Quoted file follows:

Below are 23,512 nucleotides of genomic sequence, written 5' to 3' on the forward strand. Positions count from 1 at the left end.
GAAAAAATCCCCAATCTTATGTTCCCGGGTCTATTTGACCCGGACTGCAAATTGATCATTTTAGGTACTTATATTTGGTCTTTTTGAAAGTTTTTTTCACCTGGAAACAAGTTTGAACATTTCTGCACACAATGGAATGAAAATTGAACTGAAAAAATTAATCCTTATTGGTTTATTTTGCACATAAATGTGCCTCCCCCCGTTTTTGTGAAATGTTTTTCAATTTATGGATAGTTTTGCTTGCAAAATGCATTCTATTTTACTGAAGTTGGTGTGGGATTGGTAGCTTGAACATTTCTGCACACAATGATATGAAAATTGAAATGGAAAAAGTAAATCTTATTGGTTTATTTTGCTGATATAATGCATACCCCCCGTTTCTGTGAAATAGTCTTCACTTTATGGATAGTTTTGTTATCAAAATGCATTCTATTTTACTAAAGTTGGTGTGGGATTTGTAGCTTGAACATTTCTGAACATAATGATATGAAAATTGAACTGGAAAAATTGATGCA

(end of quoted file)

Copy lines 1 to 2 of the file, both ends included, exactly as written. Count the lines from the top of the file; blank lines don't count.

Below are 23,512 nucleotides of genomic sequence, written 5' to 3' on the forward strand. Positions count from 1 at the left end.
GAAAAAATCCCCAATCTTATGTTCCCGGGTCTATTTGACCCGGACTGCAAATTGATCATTTTAGGTACTTATATTTGGTCTTTTTGAAAGTTTTTTTCACCTGGAAACAAGTTTGAACATTTCTGCACACAATGGAATGAAAATTGAACTGAAAAAATTAATCCTTATTGGTTTATTTTGCACATAAATGTGCCTCCCCCCGTTTTTGTGAAATGTTTTTCAATTTATGGATAGTTTTGCTTGCAAAATGCATTCTATTTTACTGAAGTTGGTGTGGGATTGGTAGCTTGAACATTTCTGCACACAATGATATGAAAATTGAAATGGAAAAAGTAAATCTTATTGGTTTATTTTGCTGATATAATGCATACCCCCCGTTTCTGTGAAATAGTCTTCACTTTATGGATAGTTTTGTTATCAAAATGCATTCTATTTTACTAAAGTTGGTGTGGGATTTGTAGCTTGAACATTTCTGAACATAATGATATGAAAATTGAACTGGAAAAATTGATGCA